This September marks the 10th anniversary of Xi Jinping’s presentation to the international community of the flagship project of Chinese diplomacy: the Belt and Road Initiative (BRI). The initiative proposes China’s economic and commercial integration with the world through land and maritime corridors and infrastructures in Central Asia, Europe, Africa, and Latin America, financed mainly by Beijing.
The plan is seductive. In the last decade, at least 151 countries have signed memoranda of accession, including 22 Latin American and Caribbean countries.
The Chinese “Marshall Plan”
Beijing finds the rationale for its current policies in its own civilization. The Silk Road, a network of land and sea routes that two thousand years ago stretched across different regions of the world, inspires the “project of the century”, as the regime’s propaganda labels it. It adds that it is intended to “benefit all mankind”. However, critics of the project liken it to a Chinese Marshall Plan that allows Beijing to exert international influence and build its global leadership. It sets the agenda and lays the foundation for a new global order.
The BRI scheme already existed before 2013. China launched its outward-looking strategy shortly after joining the World Trade Organization in 2001. And, because of its need to guarantee the supply of natural resources that were to feed the world’s factories and the country’s urbanization, its state-owned companies and banks began their internationalization. Hand in hand with their state capitalism, they invested in all kinds of projects, built infrastructures halfway around the world, and financed on a large scale. With the 2008 financial crisis, Beijing gained access to assets, technology, and strategic markets that were previously off-limits.
Chinese demand in Latin America
In 2013, this model was diplomatically packaged, adorned with slogans, and given an attractive name. By then, Latin America had benefited from Chinese demand and commodity prices. Trade flows were growing exponentially, and it was receiving endless financing amid reluctance from the West. Ecuador, Argentina, Venezuela, and other countries threw themselves into China’s arms. Not only because China was an (almost) inexhaustible source of loans, but also because of political and ideological affinity, including an anti-American impulse. Many of those governments thus joined the BRI.
Does everything lead to Beijing?
The Chinese government announced in 2019 that more than 3,100 connectivity projects were carried out within the scope of the BRI. However, it is difficult to know how many of them existed beforehand or how many would have been implemented anyway without the BRI. In any case, a decade after Xi Jinping’s announcement, the plan seems to have lost momentum amid the new geopolitical world coming out of the pandemic, the extent of debt (in)sustainability, and China’s own economic slowdown. It no longer appears that all roads lead to Beijing.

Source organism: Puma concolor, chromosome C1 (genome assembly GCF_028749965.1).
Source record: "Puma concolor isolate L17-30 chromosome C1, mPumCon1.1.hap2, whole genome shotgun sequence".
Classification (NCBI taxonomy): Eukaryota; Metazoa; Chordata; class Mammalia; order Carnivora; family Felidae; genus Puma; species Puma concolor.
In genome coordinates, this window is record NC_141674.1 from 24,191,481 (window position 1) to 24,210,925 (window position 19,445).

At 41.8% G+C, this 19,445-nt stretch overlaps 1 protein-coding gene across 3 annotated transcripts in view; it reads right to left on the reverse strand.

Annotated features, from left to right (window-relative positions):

In such a scenario, there are alternatives that are perhaps less ambitious than the BRI. One is the commitment to dual circulation, in which China seeks to reduce its dependence on foreign trade. At the same time, it is seeking to strengthen its domestic economy. It is also renewing its efforts in Southeast Asia, where it has historical influence. And in the countries that constitute the Shanghai Cooperation Organization, located on its periphery. Although China’s development and prosperity are highly dependent on the rest of the world, and isolation is by no means an option, Latin America could lose (for these reasons) part of its attractiveness.
Selective deglobalization, including the relocation of companies formerly based in China to more reliable destinations, forces all players to readjust their chips on the board. But even if the BRI loses strength economically, it will remain politically important for Beijing as it seeks to consolidate its role as an emerging power, and, perhaps later, a hegemonic one. To this end, the BRI will coexist and complement the other global security and development initiatives promoted by Xi Jinping. Its backdrop is the “common destiny for humanity” advocated by the Chinese president.
According to critics, this contains a perverse pretension: an international order based on a unity of nations economically dependent on China and thus subordinate to it. In addition to its economic aspect, the BRI’s action has been concerned with reinforcing the idea of China as a power alternative. It advocates multilateralism and seeks to position itself as the main ally for the development of the Global South, often as a counterweight to U.S. interests. Behind all this, Xi Jinping’s will is to attract the Global South to his orbit and influence the world order to make it safer for his interests.
*Text originally published in Diálogo Político
**Translated by Janaína Ruviaro da Silva from the original in Spanish.